Written by Terri Kearney and Philip O’Regan, both of Skibbereen Heritage Centre, Skibbereen: The Famine Story traces the tragic events of the crisis as it unfolded. Skibbereen was ‘the very nucleus’ of the Famine. Horrific reports from the Skibbereen area featured in the media of the time as it became infamous for the suffering endured by its people. This publication uses these shocking reports to follow the crisis as it developed to show the devastating effects it had on local individuals and families.
The people who feature in The Famine Story — such as Tom Guerin, the boy who was buried alive, and the Widow Geaney, evicted to die on the side of the road — represent millions whose stories remain untold. The true enormity of this national tragedy is revealed through the experiences of these individual people, and the places in the Skibbereen Union where the story unfolded
This illustrated publication on Lough Hyne traces man’s interaction with the lough for over 4,000 years. Terri Kearney utilises the physical landscape, local knowledge and folklore as well as historical sources to explore the unique aspects of Lough Hyne’s heritage as well as revealing how the area was affected by some of the major events in history.
Starting in prehistory with an interpretation of the archaeological landscape, the book looks at how early man lived, worked and worshipped at the lough through millennia. The reign of the O’Driscolls as lords of Lough Hyne is covered. The living conditions of the poor and the effects of the Great Famine are also included as well as diverse aspects of the social history of the lough. An exploration of the ecology of the lough, with extraordinary underwater photographs, also features, as does the long history of marine research at Lough Hyne.
The book is beautifully illustrated by Peter Murray with vivid watercolours. The 210-page book has a total of 230 photographs and images and is a high quality paperback.
Lough Hyne was first ‘discovered’ by marine biologists in 1886 and is now one of the most-studied marine habitats in the world. Designated as Europe’s first Marine Nature Reserve in 1981, this small lake has attracted scientists from around the globe to carry out research there.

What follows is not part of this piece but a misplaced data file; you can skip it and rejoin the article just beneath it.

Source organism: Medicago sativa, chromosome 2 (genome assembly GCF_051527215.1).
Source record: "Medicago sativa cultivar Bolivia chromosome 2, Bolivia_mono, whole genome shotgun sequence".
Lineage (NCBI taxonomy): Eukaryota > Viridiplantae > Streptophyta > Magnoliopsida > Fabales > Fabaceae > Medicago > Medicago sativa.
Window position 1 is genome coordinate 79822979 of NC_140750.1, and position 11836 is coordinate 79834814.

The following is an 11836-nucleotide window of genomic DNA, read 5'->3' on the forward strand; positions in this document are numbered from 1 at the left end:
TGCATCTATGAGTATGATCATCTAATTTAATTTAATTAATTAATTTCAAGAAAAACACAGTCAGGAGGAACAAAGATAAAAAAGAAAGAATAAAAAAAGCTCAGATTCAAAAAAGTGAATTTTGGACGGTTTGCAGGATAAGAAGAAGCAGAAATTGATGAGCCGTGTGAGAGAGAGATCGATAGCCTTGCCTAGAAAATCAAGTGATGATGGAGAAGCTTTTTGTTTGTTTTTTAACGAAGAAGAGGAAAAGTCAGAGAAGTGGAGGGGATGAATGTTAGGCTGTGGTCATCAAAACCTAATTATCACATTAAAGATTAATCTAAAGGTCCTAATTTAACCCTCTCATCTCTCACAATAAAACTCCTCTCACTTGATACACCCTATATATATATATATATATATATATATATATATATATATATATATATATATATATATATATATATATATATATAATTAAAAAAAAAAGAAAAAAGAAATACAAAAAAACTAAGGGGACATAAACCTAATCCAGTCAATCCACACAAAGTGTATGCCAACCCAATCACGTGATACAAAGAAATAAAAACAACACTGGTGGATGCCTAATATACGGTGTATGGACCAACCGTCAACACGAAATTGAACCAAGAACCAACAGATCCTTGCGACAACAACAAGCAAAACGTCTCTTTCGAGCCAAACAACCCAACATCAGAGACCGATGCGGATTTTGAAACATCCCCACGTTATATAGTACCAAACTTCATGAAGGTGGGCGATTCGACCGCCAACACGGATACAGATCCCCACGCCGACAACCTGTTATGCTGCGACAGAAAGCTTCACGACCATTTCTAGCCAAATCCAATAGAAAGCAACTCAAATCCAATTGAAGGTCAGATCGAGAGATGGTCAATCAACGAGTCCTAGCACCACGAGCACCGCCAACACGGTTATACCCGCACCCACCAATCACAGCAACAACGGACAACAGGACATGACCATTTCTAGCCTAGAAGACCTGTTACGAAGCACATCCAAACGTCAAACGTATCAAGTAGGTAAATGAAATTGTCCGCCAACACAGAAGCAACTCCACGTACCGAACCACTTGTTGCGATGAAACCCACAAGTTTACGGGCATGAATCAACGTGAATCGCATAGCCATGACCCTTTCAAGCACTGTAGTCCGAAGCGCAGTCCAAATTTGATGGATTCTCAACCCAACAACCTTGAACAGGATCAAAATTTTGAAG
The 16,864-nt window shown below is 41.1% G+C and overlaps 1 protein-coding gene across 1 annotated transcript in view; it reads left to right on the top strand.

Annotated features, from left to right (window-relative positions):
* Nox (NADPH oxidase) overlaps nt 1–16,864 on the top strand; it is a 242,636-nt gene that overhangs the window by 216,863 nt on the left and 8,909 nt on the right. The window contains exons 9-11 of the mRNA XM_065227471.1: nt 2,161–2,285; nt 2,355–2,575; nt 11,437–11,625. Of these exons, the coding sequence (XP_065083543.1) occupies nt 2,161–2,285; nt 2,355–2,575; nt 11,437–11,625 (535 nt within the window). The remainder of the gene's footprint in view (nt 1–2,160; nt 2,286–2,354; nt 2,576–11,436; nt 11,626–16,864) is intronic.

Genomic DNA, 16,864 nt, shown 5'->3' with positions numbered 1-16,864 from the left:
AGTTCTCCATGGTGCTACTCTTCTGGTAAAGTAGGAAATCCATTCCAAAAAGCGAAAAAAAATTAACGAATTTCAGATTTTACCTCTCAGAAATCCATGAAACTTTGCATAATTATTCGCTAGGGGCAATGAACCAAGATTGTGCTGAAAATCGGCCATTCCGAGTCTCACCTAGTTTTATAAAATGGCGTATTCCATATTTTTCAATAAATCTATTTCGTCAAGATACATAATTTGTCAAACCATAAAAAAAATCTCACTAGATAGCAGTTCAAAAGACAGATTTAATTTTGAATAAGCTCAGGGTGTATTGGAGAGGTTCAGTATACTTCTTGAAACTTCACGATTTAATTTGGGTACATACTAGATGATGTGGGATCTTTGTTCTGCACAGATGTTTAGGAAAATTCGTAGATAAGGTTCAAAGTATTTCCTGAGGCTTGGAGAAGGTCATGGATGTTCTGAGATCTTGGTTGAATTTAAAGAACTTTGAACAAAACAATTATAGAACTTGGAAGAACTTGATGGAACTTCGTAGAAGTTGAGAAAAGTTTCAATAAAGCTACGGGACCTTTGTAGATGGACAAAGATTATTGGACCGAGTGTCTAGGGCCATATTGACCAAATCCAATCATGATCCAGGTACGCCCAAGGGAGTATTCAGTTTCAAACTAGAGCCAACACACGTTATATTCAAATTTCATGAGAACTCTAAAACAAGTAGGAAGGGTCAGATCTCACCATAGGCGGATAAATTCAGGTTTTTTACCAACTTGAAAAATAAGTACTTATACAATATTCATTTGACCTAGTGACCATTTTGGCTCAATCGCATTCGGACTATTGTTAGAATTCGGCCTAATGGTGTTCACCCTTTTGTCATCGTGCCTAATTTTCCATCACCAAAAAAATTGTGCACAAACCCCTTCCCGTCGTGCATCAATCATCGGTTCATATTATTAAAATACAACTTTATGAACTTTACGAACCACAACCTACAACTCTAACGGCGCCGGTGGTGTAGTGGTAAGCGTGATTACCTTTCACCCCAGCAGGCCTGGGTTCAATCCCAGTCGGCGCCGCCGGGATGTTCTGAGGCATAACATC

The photographs presented in this volume record the scientific work of the researchers, their day-to-day living and their interaction with the local people. They illustrate how issues arising due to its remote location and ‘difficulties’ such as the Irish Civil War and WWII were overcome. Many members of this scientific community returned annually to the lough over decades, and some continue to do so. Strong local friendships developed as did annual rituals, such as day-trips to the offshore islands and to Kerry, all of which feature in these extraordinary photographs.
(1 Book €18, 2 Books €33, 3 Books €50)
‘The Great Irish Famine: Remember Skibbereen’ is a 55-minute documentary by award-winning Harvest Films, which tells the story of the Great Famine in Skibbereen and in Ireland generally. Concentrating on the human aspect of this defining period of Irish history, it includes interviews with Professor Joe Lee, Dr Larry Geary, Professor Mark McGowan, Dr Marita Foster and Gary White Deer as well as local historians Fr Patrick Hickey, Philip O’Regan and Gerald O’Brien.
Also included on the DVD is the 120-minute special feature of the events of the 2009 National Famine Commemoration Week, which was held in Skibbereen.
NB: PLEASE SPECIFY IF THE DVD IS INTENDED FOR VIEWING IN USA/CANADA AND WE WILL SEND YOU THAT VERSION
The Irish Republican Brotherhood (IRB), commonly known as the Fenian movement, had a profound impact on modern Irish history. This book, by local historian William Casey, examines how Skibbereen became known as the ‘cradle of Fenianism’. It looks at the formation of the Phoenix National and Literary Society and how central figures in that society, such as Jeremiah O’Donovan Rossa, Mortimer Moynahan and Patrick Downing, went on to play key roles in the Fenian movement both in Ireland and America.